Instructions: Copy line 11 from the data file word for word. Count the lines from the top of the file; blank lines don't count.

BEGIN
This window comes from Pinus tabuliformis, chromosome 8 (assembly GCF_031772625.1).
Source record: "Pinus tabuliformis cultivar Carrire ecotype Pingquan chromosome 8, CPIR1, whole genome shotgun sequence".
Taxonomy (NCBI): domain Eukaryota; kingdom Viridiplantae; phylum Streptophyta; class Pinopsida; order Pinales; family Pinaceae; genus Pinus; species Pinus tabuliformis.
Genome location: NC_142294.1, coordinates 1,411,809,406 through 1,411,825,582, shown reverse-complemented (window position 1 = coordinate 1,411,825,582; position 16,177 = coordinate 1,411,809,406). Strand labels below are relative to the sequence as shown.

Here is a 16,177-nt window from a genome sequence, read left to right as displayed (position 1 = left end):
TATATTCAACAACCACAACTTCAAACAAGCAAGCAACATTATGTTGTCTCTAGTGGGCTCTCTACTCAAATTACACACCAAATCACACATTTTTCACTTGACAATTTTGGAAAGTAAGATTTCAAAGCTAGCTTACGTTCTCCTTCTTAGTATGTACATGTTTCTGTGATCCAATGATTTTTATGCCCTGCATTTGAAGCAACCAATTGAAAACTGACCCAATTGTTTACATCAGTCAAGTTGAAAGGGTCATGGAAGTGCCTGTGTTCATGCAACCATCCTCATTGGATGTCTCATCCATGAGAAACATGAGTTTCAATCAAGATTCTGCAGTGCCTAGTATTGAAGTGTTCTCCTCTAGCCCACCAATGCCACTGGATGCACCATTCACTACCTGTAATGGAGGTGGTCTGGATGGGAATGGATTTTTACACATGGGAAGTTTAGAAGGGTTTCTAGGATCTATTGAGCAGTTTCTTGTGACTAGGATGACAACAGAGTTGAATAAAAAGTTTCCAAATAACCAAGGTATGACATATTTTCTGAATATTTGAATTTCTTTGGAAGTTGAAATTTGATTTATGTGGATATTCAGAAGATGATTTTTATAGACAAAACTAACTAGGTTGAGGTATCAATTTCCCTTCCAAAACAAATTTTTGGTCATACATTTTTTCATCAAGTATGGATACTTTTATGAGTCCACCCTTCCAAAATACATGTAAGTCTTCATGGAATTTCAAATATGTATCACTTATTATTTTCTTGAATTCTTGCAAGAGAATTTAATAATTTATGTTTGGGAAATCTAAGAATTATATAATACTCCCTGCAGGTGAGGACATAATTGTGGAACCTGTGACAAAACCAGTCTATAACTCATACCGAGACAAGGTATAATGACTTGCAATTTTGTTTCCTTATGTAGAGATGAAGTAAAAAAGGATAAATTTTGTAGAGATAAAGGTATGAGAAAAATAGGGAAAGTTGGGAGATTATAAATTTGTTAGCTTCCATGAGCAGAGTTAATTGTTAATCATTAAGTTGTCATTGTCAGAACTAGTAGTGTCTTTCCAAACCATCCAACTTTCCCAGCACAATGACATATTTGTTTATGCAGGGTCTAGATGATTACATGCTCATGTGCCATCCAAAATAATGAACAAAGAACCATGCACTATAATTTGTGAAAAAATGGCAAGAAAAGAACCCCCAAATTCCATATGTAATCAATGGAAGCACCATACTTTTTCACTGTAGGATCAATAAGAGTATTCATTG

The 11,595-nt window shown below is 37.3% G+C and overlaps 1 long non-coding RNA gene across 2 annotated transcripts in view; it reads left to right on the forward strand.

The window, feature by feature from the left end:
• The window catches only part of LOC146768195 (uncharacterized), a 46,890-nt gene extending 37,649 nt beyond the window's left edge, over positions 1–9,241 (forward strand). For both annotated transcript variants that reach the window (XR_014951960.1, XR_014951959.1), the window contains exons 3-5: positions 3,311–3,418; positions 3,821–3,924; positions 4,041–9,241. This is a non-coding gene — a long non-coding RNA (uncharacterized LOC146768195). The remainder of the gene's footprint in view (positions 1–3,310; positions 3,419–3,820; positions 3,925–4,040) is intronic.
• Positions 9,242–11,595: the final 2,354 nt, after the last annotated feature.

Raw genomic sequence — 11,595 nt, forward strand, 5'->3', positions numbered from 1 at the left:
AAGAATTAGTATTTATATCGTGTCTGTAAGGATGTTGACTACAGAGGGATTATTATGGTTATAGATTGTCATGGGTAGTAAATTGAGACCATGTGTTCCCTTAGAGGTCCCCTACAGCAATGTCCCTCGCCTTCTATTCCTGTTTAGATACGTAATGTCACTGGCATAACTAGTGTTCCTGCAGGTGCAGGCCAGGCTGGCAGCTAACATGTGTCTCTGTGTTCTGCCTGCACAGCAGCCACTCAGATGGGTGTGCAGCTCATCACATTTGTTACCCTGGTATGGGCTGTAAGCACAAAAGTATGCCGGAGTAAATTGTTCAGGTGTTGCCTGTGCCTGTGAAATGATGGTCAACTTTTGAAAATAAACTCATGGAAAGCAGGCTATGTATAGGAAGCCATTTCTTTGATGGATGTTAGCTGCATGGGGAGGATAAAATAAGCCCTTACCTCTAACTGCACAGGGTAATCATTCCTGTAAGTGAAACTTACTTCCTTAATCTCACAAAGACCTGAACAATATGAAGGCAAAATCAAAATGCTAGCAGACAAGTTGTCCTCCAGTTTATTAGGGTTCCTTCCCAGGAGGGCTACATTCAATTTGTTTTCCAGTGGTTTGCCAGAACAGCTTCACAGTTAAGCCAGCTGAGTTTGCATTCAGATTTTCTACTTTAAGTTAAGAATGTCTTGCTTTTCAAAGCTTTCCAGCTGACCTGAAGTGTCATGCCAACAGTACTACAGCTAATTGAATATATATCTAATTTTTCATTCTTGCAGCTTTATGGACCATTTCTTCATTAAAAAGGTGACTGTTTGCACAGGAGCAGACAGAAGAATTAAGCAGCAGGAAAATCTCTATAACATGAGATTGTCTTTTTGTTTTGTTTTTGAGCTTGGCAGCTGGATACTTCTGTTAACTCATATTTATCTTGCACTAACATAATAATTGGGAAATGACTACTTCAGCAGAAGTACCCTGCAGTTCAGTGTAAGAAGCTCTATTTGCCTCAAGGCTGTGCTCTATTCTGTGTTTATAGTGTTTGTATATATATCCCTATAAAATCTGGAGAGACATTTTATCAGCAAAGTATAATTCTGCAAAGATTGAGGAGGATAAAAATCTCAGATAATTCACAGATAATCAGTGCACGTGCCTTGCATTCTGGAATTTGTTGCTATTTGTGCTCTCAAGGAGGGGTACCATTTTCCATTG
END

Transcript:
Raw genomic sequence — 11,595 nt, forward strand, 5'->3', positions numbered from 1 at the left: